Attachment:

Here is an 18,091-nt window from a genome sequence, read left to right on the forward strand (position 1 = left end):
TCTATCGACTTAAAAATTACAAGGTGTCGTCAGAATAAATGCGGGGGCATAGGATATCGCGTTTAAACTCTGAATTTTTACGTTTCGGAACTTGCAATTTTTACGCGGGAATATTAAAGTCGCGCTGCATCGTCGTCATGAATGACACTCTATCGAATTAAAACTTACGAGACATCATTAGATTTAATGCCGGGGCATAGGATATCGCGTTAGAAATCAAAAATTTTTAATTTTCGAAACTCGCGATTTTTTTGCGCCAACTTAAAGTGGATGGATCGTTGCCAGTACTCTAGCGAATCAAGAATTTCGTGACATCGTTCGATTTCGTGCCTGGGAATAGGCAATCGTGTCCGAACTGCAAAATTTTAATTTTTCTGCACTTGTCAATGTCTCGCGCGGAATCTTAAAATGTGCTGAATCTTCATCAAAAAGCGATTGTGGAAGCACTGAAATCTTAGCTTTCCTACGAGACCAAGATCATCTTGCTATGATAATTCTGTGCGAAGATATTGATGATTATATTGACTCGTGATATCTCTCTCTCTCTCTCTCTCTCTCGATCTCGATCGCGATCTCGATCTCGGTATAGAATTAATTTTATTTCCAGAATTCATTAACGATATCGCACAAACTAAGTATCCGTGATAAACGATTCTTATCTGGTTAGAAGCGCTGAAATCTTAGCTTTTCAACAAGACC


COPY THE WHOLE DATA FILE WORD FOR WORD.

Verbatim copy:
Here is an 18,091-nt window from a genome sequence, read left to right on the forward strand (position 1 = left end):
TCTATCGACTTAAAAATTACAAGGTGTCGTCAGAATAAATGCGGGGGCATAGGATATCGCGTTTAAACTCTGAATTTTTACGTTTCGGAACTTGCAATTTTTACGCGGGAATATTAAAGTCGCGCTGCATCGTCGTCATGAATGACACTCTATCGAATTAAAACTTACGAGACATCATTAGATTTAATGCCGGGGCATAGGATATCGCGTTAGAAATCAAAAATTTTTAATTTTCGAAACTCGCGATTTTTTTGCGCCAACTTAAAGTGGATGGATCGTTGCCAGTACTCTAGCGAATCAAGAATTTCGTGACATCGTTCGATTTCGTGCCTGGGAATAGGCAATCGTGTCCGAACTGCAAAATTTTAATTTTTCTGCACTTGTCAATGTCTCGCGCGGAATCTTAAAATGTGCTGAATCTTCATCAAAAAGCGATTGTGGAAGCACTGAAATCTTAGCTTTCCTACGAGACCAAGATCATCTTGCTATGATAATTCTGTGCGAAGATATTGATGATTATATTGACTCGTGATATCTCTCTCTCTCTCTCTCTCTCTCGATCTCGATCGCGATCTCGATCTCGGTATAGAATTAATTTTATTTCCAGAATTCATTAACGATATCGCACAAACTAAGTATCCGTGATAAACGATTCTTATCTGGTTAGAAGCGCTGAAATCTTAGCTTTTCAACAAGACC